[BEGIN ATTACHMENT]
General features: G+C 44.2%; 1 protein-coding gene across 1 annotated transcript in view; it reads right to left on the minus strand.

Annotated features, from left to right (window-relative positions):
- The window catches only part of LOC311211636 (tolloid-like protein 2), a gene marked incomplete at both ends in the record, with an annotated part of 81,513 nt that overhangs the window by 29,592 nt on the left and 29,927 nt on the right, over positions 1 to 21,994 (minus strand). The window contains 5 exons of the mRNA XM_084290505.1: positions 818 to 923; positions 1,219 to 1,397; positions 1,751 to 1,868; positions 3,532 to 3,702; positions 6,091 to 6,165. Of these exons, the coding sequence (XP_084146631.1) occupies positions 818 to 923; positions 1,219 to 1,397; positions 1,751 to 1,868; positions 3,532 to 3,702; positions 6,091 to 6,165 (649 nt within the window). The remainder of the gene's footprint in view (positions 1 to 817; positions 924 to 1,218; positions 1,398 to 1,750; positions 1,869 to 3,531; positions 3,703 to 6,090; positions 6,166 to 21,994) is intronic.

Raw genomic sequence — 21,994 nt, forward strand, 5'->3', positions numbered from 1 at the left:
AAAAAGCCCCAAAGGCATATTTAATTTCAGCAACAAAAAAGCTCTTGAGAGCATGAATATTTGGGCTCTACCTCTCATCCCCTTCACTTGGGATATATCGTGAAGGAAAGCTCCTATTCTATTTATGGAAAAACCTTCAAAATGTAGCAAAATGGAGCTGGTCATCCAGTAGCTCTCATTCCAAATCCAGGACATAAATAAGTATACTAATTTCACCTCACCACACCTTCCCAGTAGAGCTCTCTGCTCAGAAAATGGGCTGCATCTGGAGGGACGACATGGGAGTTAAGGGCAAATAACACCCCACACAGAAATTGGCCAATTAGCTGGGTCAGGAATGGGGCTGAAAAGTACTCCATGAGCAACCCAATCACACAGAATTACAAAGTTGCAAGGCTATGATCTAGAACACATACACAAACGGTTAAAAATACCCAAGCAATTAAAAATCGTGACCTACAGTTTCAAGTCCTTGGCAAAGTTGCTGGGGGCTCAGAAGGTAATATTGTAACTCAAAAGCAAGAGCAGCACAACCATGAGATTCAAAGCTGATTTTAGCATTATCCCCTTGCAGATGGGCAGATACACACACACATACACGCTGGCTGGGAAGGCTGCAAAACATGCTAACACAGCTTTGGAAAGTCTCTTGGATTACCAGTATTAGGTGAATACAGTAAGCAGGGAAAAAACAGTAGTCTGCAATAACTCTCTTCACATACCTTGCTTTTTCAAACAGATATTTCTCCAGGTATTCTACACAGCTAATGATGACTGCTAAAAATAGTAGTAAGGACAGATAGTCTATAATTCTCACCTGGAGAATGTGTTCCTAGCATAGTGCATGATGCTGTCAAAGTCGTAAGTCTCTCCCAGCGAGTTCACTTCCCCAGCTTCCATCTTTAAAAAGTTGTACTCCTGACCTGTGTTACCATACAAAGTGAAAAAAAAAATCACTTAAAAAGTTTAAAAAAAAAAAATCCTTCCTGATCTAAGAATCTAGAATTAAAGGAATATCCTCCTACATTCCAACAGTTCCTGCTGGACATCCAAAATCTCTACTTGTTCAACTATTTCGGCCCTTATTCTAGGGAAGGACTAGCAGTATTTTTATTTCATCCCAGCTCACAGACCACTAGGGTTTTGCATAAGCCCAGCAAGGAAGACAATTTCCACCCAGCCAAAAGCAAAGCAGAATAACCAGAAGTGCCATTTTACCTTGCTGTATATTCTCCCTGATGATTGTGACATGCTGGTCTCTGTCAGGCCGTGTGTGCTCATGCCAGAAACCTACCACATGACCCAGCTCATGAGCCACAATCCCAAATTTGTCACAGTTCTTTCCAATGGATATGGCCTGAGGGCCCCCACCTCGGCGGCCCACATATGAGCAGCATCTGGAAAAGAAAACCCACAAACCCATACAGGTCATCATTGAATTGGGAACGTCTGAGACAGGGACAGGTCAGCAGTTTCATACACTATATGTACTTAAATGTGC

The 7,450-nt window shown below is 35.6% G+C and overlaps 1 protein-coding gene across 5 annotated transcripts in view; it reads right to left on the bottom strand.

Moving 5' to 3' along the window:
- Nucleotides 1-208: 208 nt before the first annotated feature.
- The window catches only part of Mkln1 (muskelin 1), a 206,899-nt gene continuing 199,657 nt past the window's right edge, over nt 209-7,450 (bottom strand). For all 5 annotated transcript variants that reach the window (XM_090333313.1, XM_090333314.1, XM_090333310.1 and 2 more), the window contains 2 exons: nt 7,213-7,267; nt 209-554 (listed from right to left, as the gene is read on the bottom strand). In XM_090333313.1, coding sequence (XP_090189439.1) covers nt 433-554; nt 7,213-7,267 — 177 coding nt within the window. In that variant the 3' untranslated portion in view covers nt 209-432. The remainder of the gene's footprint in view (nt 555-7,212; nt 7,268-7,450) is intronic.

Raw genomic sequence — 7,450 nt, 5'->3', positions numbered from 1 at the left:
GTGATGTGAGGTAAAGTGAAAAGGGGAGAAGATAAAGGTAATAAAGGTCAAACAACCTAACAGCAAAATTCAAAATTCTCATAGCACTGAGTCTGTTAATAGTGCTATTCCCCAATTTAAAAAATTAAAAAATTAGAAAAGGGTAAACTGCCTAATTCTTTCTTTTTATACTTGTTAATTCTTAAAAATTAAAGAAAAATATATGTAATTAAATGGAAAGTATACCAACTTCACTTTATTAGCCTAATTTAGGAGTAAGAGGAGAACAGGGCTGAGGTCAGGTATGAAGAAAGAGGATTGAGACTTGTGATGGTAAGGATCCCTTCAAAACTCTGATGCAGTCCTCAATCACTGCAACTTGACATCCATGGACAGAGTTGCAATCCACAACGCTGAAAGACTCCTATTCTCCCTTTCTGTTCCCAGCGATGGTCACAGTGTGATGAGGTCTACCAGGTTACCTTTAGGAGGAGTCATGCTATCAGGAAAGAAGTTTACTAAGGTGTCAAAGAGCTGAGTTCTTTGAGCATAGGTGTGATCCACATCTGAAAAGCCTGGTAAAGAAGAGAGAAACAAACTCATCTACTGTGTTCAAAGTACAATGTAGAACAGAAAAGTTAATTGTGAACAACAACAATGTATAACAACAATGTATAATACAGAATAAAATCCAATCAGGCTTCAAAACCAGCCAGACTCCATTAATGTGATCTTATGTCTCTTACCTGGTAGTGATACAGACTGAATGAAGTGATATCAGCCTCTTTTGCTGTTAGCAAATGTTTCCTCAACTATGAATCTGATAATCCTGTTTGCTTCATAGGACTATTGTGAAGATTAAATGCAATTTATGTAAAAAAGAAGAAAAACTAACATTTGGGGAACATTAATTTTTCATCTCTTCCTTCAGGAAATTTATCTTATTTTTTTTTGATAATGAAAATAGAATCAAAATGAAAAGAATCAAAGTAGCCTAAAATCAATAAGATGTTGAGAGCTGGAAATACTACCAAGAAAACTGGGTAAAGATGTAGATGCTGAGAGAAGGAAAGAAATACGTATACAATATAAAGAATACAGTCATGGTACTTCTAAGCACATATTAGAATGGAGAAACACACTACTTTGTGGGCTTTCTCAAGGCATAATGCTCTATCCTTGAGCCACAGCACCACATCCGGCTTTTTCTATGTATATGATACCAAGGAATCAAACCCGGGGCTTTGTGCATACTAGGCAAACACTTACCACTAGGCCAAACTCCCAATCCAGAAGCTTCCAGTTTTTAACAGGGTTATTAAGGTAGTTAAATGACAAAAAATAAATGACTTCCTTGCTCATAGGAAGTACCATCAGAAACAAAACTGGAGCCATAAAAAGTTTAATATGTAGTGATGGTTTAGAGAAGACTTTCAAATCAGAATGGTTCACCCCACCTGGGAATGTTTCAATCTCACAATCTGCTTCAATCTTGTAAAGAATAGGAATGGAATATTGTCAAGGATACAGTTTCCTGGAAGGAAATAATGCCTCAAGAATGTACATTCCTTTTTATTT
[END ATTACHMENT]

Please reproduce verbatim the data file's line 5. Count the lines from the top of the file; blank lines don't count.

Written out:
AAAAAGCCCCAAAGGCATATTTAATTTCAGCAACAAAAAAGCTCTTGAGAGCATGAATATTTGGGCTCTACCTCTCATCCCCTTCACTTGGGATATATCGTGAAGGAAAGCTCCTATTCTATTTATGGAAAAACCTTCAAAATGTAGCAAAATGGAGCTGGTCATCCAGTAGCTCTCATTCCAAATCCAGGACATAAATAAGTATACTAATTTCACCTCACCACACCTTCCCAGTAGAGCTCTCTGCTCAGAAAATGGGCTGCATCTGGAGGGACGACATGGGAGTTAAGGGCAAATAACACCCCACACAGAAATTGGCCAATTAGCTGGGTCAGGAATGGGGCTGAAAAGTACTCCATGAGCAACCCAATCACACAGAATTACAAAGTTGCAAGGCTATGATCTAGAACACATACACAAACGGTTAAAAATACCCAAGCAATTAAAAATCGTGACCTACAGTTTCAAGTCCTTGGCAAAGTTGCTGGGGGCTCAGAAGGTAATATTGTAACTCAAAAGCAAGAGCAGCACAACCATGAGATTCAAAGCTGATTTTAGCATTATCCCCTTGCAGATGGGCAGATACACACACACATACACGCTGGCTGGGAAGGCTGCAAAACATGCTAACACAGCTTTGGAAAGTCTCTTGGATTACCAGTATTAGGTGAATACAGTAAGCAGGGAAAAAACAGTAGTCTGCAATAACTCTCTTCACATACCTTGCTTTTTCAAACAGATATTTCTCCAGGTATTCTACACAGCTAATGATGACTGCTAAAAATAGTAGTAAGGACAGATAGTCTATAATTCTCACCTGGAGAATGTGTTCCTAGCATAGTGCATGATGCTGTCAAAGTCGTAAGTCTCTCCCAGCGAGTTCACTTCCCCAGCTTCCATCTTTAAAAAGTTGTACTCCTGACCTGTGTTACCATACAAAGTGAAAAAAAAAATCACTTAAAAAGTTTAAAAAAAAAAAATCCTTCCTGATCTAAGAATCTAGAATTAAAGGAATATCCTCCTACATTCCAACAGTTCCTGCTGGACATCCAAAATCTCTACTTGTTCAACTATTTCGGCCCTTATTCTAGGGAAGGACTAGCAGTATTTTTATTTCATCCCAGCTCACAGACCACTAGGGTTTTGCATAAGCCCAGCAAGGAAGACAATTTCCACCCAGCCAAAAGCAAAGCAGAATAACCAGAAGTGCCATTTTACCTTGCTGTATATTCTCCCTGATGATTGTGACATGCTGGTCTCTGTCAGGCCGTGTGTGCTCATGCCAGAAACCTACCACATGACCCAGCTCATGAGCCACAATCCCAAATTTGTCACAGTTCTTTCCAATGGATATGGCCTGAGGGCCCCCACCTCGGCGGCCCACATATGAGCAGCATCTGGAAAAGAAAACCCACAAACCCATACAGGTCATCATTGAATTGGGAACGTCTGAGACAGGGACAGGTCAGCAGTTTCATACACTATATGTACTTAAATGTGC